By Simon Romero | The New York Times
Across Oklahoma, a staunchly conservative state with a history of drawing people in search of wealth from the land, a new kind of crop is taking over old chicken coops, trailer parks and fields where cattle used to graze.
Next door to a Pentecostal church in the tiny town of Keota, the smell of marijuana drifts through the air at the G & C Dispensary. Strains with names like OG Kush and Maui Waui go for $3 a gram, about a quarter of the price in other states.
Down the road, an indoor-farming operation is situated in a residential area near mobile homes, one of about 40 in the town of just 500 residents. “It might look strange, but this is where the action is,” said Logan Pederson, 32, who moved this year from Seattle to Oklahoma to manage the small farm for a company called Cosmos Cultivation.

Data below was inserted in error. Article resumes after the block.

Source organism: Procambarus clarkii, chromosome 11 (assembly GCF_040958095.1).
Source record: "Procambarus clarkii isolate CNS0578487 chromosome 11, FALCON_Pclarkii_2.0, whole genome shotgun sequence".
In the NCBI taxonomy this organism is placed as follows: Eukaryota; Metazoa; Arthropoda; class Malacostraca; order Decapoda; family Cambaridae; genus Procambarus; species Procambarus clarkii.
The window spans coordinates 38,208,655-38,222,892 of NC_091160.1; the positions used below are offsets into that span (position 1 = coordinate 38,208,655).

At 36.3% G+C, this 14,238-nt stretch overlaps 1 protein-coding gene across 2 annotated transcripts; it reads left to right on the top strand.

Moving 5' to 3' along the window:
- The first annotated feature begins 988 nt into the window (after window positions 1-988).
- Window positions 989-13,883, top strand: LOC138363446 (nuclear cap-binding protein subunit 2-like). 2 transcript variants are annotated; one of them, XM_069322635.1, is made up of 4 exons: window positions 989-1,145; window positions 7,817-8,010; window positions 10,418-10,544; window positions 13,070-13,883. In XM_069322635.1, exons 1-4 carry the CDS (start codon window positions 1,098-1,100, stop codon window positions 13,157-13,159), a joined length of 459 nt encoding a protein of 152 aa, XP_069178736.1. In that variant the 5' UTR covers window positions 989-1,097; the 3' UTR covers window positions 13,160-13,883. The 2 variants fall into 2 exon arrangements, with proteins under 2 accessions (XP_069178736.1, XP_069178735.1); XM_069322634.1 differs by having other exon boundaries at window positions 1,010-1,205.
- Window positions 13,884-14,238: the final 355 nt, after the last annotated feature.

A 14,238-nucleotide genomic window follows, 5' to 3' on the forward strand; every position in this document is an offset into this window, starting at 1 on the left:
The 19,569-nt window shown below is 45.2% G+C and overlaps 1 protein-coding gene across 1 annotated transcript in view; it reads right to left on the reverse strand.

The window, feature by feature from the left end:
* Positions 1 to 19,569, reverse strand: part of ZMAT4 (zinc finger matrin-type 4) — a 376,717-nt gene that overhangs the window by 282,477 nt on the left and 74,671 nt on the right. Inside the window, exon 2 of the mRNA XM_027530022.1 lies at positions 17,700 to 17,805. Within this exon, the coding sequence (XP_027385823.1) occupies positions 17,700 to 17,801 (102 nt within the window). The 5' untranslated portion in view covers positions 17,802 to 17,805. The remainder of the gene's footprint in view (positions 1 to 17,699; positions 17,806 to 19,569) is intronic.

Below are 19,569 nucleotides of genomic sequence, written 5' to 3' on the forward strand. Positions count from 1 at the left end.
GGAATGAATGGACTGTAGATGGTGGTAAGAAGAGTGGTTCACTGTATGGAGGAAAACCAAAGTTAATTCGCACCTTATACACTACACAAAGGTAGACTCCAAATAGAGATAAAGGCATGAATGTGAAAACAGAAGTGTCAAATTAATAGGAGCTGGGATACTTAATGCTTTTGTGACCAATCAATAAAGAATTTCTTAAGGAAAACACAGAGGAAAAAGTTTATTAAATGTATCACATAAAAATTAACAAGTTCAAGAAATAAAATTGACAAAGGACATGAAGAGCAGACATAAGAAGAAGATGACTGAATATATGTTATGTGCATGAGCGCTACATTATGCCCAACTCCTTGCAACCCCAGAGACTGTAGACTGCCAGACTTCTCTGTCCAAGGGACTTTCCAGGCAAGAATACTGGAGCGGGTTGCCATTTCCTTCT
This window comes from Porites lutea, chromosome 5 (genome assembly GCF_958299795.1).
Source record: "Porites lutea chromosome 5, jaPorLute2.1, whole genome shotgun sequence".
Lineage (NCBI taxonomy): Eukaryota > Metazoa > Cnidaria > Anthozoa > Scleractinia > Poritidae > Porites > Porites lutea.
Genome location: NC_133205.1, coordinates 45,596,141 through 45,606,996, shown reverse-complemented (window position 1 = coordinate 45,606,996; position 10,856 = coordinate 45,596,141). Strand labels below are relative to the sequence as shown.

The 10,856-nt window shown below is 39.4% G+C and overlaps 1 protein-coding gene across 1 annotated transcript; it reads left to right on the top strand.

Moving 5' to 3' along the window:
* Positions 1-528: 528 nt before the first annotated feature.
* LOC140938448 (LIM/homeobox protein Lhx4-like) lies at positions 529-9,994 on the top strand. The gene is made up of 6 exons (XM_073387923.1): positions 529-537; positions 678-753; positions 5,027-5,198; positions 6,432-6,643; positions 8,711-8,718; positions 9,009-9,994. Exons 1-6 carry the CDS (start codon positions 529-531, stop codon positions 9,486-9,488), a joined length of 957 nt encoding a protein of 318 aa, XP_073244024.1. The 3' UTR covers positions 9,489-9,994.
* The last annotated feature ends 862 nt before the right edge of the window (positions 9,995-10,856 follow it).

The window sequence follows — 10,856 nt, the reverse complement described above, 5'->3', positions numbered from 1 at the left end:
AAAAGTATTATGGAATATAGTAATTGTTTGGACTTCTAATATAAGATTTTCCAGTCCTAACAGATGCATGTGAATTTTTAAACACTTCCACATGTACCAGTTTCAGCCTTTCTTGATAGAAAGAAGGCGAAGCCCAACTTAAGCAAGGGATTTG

“Oklahoma is the only state in the union to take a truly capitalist approach to legalizing cannabis. Without a statutory limitation on cultivation and dispensary licenses the market is able to determine what is best rather than the “state” picking winners and losers based on arbitrary rules or political connections. It is a phenomenal environment for entrepreneurs in the marijuana industry to establish themselves.”
–Adam Trenk, Rose Law Group Partner and Co-Chair of the Cannabis Dept.